Saturday, February 27, 2010

A Test Of Endurance

Now here's a first. Well for me anyway. L's an old hand at these but I best not use a phrase like that in front of her. Today is my first half marathon and unfortunately I can’t say it’ll also be my last because I’ve got another one next week. It’s supposed to be just a training run for the bigger picture, that being the Kilomathon, which is even longer and is now only two weeks away.

We've driven all the way over to the back of the beyond, well Sleaford, at the back end of the coldest February for centuries (or so some of the papers would have you believe) and to top it all it's raining.

Oh well, this is what you get for trying to arrange a low key entry into the world of distance running. I say low key because I'm expecting there to only be about 30 entries but L disagrees. She says this race will be on everybody’s London training plan. London being that populist marathon thing they do down south. She's right. I'm wrong. There are hundreds here.

Another problem is it's not at all dog friendly. The start is within the grounds of RAF Cranwell and dogs aren’t even allowed on the RAF's sports field. There are all sorts of dire military style threats posted up on signs. To make it worse they then take the run in and out of the far side of the base, not the side where we have been forced to park the car. This makes even taking the dogs a walk to watch L run the last mile out on the road impossible.

The start is on grass, not a preferred option of mine. I stand well back from the idiots at the front but still I find that the pace seems quite quick. 7.07 for the first mile confirms it, I was looking for an 8.00. In fact, it’s so quick that two chaps near me stop dead in protest. I ease off too. One mile done, twelve and a bit to go, how hard can it be?

The early promised hill is just a slight incline. So far so good but then there’s a stretch of around two miles that takes you across cross country. This unsettles me and aggravates the ankles but at least it slows my pace. Then when that’s over and we’re on to Viking Way, a Roman road which is now part of a cycle trail, I settle into a good 7.30 pace.

The six mile point arrives; this is where I usually stop. Today I can’t.

I slot in behind two lads who seem to be going at about the right pace and this has the added bonus that they shelter me from the wind. Then we take a sharp left onto a busy road, where we have to run in single file. Somehow at this point, the two of them manoeuvre me to the front and now I'm pace setting for them. How did that happen? When I slow slightly on a small incline one of them even has the nerve to criticize me for slowing down.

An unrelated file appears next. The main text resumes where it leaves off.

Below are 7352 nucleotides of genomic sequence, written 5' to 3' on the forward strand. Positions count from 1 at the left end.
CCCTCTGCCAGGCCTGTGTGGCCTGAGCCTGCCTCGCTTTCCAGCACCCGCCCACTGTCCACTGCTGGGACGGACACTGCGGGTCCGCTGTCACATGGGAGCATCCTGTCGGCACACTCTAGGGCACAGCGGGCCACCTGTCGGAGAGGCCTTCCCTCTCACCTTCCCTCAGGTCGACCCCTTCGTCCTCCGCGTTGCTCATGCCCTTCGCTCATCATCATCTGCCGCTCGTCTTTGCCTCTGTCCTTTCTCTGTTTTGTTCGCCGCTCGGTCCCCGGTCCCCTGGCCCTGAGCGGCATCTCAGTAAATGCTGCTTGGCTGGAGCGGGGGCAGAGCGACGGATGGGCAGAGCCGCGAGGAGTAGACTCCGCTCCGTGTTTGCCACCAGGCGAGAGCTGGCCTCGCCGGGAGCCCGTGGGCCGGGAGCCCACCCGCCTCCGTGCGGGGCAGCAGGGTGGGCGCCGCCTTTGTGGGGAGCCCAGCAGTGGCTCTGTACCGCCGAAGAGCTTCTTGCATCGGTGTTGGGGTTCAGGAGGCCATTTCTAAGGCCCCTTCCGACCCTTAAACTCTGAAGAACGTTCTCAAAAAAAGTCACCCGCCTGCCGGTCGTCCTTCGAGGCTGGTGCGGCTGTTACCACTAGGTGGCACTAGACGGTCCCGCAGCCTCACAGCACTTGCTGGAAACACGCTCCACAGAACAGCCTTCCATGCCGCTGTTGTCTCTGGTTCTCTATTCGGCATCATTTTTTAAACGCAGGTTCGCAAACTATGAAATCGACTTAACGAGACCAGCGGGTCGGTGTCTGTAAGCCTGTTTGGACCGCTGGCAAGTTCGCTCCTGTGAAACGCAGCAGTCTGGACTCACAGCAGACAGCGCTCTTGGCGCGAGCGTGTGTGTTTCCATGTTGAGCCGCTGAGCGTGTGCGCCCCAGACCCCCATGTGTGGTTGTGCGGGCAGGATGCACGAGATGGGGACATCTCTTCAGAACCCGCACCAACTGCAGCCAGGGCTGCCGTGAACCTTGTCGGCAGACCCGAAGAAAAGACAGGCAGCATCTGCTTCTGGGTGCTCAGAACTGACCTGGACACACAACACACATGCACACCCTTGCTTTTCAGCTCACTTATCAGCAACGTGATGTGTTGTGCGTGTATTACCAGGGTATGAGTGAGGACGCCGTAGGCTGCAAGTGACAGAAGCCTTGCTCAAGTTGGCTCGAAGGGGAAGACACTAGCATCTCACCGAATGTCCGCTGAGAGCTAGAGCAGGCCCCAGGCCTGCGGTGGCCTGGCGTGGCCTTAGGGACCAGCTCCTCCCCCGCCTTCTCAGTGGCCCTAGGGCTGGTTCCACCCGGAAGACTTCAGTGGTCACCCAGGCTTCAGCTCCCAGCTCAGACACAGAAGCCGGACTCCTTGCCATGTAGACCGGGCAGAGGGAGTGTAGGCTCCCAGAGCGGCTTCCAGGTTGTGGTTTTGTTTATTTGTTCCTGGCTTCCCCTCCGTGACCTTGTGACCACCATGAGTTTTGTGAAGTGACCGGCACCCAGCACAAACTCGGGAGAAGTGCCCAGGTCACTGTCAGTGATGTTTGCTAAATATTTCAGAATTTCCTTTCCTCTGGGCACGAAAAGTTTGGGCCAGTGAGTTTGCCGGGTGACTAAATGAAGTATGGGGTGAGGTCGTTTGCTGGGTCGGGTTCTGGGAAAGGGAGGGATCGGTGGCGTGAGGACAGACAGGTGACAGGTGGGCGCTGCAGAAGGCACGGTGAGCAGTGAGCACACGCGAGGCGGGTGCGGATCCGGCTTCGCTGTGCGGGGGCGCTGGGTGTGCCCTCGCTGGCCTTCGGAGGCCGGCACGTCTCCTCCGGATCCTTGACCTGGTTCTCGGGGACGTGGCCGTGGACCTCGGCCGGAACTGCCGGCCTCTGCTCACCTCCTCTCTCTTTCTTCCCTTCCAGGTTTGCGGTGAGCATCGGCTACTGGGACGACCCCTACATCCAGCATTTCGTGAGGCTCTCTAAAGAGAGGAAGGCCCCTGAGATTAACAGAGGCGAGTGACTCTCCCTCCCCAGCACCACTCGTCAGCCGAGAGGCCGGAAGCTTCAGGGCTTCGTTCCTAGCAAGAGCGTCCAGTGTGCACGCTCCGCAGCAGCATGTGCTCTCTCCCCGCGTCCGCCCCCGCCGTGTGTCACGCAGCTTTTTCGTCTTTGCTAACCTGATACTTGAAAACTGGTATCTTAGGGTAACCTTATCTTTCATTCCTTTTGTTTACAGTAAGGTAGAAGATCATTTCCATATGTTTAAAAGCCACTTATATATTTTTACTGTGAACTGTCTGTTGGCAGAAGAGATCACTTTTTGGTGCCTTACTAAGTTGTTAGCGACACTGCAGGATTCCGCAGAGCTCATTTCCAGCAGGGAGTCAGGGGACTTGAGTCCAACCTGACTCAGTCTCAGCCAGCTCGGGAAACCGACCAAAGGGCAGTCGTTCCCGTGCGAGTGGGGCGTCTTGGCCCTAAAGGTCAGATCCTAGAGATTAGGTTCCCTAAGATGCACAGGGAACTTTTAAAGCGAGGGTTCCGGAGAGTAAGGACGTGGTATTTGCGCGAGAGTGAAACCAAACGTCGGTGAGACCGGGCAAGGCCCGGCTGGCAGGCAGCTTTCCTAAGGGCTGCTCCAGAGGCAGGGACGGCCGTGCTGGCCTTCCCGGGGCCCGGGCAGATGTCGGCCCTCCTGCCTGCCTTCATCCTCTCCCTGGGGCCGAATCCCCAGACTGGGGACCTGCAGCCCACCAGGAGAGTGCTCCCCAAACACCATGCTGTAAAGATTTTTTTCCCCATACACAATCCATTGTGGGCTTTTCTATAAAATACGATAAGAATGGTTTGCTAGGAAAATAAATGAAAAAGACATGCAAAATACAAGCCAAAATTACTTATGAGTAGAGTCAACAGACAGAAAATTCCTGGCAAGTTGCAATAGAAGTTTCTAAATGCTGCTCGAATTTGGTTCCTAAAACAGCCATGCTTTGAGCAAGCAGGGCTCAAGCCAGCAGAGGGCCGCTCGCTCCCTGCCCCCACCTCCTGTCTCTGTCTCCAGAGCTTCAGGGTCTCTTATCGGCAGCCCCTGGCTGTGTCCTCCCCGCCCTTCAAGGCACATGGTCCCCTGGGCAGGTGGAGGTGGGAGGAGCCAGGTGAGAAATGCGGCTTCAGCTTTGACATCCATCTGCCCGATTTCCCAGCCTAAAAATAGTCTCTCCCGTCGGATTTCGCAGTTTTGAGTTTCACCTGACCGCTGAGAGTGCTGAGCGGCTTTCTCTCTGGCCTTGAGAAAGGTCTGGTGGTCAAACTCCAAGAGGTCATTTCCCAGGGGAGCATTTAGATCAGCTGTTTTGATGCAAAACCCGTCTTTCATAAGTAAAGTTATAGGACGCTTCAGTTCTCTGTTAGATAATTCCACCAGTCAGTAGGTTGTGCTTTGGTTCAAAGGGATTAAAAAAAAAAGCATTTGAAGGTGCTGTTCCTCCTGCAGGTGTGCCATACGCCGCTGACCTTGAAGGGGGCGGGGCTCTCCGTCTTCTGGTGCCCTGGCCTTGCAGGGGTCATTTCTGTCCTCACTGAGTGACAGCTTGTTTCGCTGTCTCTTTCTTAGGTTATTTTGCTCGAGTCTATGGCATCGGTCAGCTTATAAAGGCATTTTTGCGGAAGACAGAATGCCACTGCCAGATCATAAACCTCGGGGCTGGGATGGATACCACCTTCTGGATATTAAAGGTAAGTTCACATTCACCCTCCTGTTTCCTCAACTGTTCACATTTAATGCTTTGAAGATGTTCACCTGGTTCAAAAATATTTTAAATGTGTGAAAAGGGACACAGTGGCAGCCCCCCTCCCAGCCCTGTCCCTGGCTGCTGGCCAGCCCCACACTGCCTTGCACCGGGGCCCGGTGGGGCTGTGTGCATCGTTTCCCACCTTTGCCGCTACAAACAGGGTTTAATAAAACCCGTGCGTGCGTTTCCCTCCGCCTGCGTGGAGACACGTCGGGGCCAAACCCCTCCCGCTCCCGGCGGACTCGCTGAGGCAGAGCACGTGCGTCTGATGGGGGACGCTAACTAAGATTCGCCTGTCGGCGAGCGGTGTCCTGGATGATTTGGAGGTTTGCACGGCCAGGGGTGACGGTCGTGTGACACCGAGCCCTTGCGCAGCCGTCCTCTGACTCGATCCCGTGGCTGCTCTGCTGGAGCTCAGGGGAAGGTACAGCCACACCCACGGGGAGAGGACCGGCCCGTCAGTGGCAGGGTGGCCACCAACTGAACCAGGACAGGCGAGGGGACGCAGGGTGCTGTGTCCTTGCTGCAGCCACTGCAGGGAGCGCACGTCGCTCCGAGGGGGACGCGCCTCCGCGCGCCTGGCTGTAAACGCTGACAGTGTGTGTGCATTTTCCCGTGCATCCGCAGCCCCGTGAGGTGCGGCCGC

I'm sure he then lifts the pace and sure enough the next mile, mile 10, is done in 6.50. Ouch. I tell him off. We slow to 7.15s. Perhaps it’s a coincidence that at around this point my right knee starts to go, a mile later the left one’s comes out in sympathy.

There are three drinks stations and I have a small drink at each, I’ve never done that before. Though I can't drink and run, I have to slow to a walk, causing one of the chaps who has been stalking me to almost run into the back of me. Serves him right. There’s also a jelly baby stop, never done that before either. It's a day of firsts. Very welcome, although chewing and breathing is something else I need to practice.

At mile 11, my new friend the stalker and I, hear music and rustling... an ipod wearing guy in full waterproofs, gloves and a bobble hat catches us... and passes us. Oh the shame.

At 12 miles I feel surprisingly good and I go for home, outwitting Mr Stalker. I lose him and pass a few others as well. I come home in 1 hour 38 minutes which is 2 minutes under budget. Success.

L had already warned me that she'd be a while... so I grab a free massage, get changed, exercise the dogs (briefly) and grab a coffee... then I go back to see her finish.

In the evening, having not seen the kids for a week, we take them out for a meal. Well Son has a prior engagement, so we bung him the money for a takeaway and take Daughter for a Chinese. I thought perhaps the hardest test of the day was the half marathon, I was wrong. The sheer size of the Chinese meal we order tests my powers of endurance to far greater levels.

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